Japanese moon viewing enchants guests at Cheekwood

Photos and Story by Sergio Pacheco/Contributing Writer

On Sunday, September 22, Cheekwood Estate & Garden celebrated its fifth annual Japanese Moon Viewing event. The event held a showcase of performances, activities and food that all reflecting on the Japanese tsukimi, also known as the autumn moon viewing tradition.

There were many performances to see, activities to try out and foods to taste. Although not required, some women wore a traditional kimono, which is a long, loose robe with wide sleeves and tied with a sash. The hands-on activities took place in the Frist Learning Center courtyard, where people could try origami art, calligraphy, haiku flags or Teru Teru Bozzu. Each table had volunteers who taught attendees how to make certain arts and crafts. The origami table taught guests, mostly small children, how to fold a single sheet of square paper into a sculpture, step-by-step.

At the calligraphy table, volunteers asked guests for their name so they could write it by hand using a brush dipped in ink. Once they write someone’s name, the volunteer would explain what the Japanese characters meant and how they were pronounced.

The table with the Haiku flags helped by explaining what a haiku is, which is a three-line poem with seventeen syllables. Guests then had the opportunity to write their own haiku on small pieces of plastic and stick them on a small wooden stick, to represent a haiku flag.

The fourth activity, Teru Teru Bozu, also known as Japanese rain-prevention dolls, are traditional handmade dolls made from cloth. Guests interested in the hands-on activities had all day to participate and take their art home.

Owen Reich, owner of Tupelo Farms, bonsai professional and aesthetic pruner, was in charge of the bonsai display in the Bradford Robertson Color Garden. Reich brought seven different bonsai trees, with each of them looking more unique than the next.

At the Beer Garden stage, the Kamishibai Japanese storytelling took place. Yoko Wakatsuki, the storyteller, shared two stories, “The Tale of the Bamboo Cutter” and “The Inch-high Samurai.” “The Tale of the Bamboo Cutter” reflects on what the moon symbolizes. It is about an old childless couple who were blessed with a beautiful child, after the bamboo cutter, Taketori no Okina, cut open a shiny stalk of bamboo. The couple named the child Kaguya-hime, which means ‘Shining princess of the supple bamboo’. Five princes came to Taketori no Okina’s house to ask for his daughter’s hand in marriage, but she marries none because they cannot fulfill her requests. Kaguya-hime told her adoptive parents that her people were from the Moon and one night they would return for her. Although the Emperor of Japan surrounded her house with guards, when Kaguya-hime’s people came for her, the light emitted from the sky was so bright that it blinded the guards, making it impossible to protect the princess. Kaguya-hime’s adoptive parents were saddened and became sick. They took the last of her belonging with them up to Mount Fuji, because it was said to be the closest to heaven, and burned all together in hopes of reuniting with her. Although the stories were meant for children, guest of all ages enjoyed their telling.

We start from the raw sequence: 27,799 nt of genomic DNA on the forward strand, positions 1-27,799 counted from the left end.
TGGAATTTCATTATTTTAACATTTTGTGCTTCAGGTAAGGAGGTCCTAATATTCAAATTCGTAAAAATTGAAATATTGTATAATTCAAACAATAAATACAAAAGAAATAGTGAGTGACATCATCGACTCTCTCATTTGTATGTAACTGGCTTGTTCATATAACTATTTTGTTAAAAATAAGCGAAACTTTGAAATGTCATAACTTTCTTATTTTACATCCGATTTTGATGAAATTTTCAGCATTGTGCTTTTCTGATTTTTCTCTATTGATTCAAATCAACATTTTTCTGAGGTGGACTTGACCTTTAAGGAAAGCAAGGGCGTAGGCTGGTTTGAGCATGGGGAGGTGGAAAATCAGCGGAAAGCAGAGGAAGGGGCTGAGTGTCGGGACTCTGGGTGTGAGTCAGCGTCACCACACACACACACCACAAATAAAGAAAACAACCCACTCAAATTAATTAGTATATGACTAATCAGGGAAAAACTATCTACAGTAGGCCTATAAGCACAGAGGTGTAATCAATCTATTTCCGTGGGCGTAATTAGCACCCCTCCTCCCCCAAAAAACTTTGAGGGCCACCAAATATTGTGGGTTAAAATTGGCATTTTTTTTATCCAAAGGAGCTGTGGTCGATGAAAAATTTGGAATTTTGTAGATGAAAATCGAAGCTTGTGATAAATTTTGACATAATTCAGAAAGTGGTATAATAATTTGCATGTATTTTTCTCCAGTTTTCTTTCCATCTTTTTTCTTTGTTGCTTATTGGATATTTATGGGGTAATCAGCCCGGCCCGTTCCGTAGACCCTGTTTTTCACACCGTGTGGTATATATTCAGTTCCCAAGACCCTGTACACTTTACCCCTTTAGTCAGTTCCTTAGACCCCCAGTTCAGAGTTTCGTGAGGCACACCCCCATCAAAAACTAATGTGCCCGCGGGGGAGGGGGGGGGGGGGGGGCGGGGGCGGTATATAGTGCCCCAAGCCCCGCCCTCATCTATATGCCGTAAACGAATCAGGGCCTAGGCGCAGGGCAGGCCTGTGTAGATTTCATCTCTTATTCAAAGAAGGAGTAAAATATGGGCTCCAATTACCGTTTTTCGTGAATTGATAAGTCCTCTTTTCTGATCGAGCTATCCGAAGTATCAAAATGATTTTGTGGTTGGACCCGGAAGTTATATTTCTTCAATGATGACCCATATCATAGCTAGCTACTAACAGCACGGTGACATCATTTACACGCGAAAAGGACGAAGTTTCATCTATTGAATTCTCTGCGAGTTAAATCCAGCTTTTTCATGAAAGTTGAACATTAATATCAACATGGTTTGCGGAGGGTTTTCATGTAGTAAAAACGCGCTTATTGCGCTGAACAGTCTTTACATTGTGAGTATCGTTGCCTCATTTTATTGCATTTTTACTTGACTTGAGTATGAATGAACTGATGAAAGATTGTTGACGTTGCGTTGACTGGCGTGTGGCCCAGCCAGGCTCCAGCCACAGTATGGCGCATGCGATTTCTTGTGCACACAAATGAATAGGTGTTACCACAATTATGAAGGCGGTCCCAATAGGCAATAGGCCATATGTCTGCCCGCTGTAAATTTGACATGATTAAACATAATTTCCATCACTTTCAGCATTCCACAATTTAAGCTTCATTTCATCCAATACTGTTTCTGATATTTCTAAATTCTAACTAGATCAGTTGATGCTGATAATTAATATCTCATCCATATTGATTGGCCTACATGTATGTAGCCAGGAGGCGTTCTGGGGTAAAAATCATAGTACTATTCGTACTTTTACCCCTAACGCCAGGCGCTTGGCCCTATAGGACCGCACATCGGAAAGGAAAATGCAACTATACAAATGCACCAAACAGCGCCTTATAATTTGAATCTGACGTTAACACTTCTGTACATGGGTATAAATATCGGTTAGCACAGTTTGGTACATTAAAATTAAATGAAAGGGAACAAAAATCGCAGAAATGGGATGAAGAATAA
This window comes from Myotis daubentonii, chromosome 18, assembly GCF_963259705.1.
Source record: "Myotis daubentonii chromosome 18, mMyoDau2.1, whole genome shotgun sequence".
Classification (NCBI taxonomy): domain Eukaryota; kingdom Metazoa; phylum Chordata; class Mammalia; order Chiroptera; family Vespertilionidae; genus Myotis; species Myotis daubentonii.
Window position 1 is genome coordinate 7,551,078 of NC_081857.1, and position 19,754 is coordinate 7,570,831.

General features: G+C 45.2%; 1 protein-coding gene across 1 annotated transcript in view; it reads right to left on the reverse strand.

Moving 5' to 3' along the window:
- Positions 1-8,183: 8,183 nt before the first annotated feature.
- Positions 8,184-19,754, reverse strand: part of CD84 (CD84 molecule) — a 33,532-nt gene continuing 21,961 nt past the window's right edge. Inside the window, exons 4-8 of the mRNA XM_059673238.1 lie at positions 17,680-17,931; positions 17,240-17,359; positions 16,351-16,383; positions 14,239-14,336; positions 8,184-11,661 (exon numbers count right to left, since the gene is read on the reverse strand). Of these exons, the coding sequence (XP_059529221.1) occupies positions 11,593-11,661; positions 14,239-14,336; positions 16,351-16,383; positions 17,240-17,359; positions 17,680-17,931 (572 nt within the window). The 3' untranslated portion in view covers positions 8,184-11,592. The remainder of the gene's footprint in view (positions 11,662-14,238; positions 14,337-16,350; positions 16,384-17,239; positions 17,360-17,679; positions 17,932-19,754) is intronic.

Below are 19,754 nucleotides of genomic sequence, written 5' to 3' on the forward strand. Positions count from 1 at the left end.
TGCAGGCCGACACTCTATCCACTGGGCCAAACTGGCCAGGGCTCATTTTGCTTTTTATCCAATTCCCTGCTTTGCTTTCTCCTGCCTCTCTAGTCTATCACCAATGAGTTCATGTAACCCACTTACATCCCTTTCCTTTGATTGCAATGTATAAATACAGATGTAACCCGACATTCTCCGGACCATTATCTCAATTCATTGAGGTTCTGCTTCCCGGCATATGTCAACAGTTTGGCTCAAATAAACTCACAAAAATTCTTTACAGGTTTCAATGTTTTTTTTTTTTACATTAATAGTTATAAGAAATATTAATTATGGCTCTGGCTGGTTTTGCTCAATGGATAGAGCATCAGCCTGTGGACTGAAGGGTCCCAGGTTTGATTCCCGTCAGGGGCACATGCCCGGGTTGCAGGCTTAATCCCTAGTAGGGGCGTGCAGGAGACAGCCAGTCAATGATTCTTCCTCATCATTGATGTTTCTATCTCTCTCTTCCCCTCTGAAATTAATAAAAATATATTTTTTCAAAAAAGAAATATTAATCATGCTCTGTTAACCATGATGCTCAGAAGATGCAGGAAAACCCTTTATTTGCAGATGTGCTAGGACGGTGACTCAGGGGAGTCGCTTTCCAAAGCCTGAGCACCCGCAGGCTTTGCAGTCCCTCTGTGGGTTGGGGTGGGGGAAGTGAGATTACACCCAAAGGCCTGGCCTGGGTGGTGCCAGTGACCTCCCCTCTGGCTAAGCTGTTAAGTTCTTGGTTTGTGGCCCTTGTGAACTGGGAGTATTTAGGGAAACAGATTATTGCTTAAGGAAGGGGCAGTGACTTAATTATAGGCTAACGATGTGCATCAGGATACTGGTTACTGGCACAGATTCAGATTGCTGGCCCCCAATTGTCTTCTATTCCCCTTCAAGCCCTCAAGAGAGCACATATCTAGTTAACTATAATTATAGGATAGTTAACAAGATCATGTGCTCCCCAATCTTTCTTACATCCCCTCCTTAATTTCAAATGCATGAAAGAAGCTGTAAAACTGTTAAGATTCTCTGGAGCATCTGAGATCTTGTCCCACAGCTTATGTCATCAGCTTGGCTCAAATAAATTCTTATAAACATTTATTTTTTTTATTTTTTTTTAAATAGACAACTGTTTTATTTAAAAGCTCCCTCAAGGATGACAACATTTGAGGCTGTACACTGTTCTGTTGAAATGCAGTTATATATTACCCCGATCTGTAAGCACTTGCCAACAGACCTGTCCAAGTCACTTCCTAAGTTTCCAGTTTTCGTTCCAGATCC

There were multiple tea ceremonies in which Sachi Uemoto Groves demonstrated the traditional process of preparing and serving tea during the important occasion. Guests were asked to volunteer to take part in the ceremonies with Groves and follow her instructions. As the sun started to set, guests were welcome to attend the koto and taikos drum performance. The performance alternated between one artist who played the koto, a thirteen-stringed instrument, and taiko, which are a set of various Japanese drums.

The closing ceremony was presented at 8:30 p.m., where guests were thanked for attending. “For the past two years during it has rained during this celebration, but we finally get a clear sky this time,” said Cameron Manning, host for the closing ceremony. In the Japanese atory of the moon rabbit, an old man begged for food from a fox, monkey, and a rabbit. The monkey gathered fruit, the fox killed a lizard, and the rabbit offered itself because it only knew how to gather grass. The old man revealed himself as Sakra, ruler of heaven, and drew the image of the rabbit on the moon for everyone to see. It was stated that the lunar image of a rabbit is still draped in the smoke that rose when the rabbit cast itself into the fire.


To contact Lifestyles Editor Brandon Black, email lifestyles@mtsusidelines.com.

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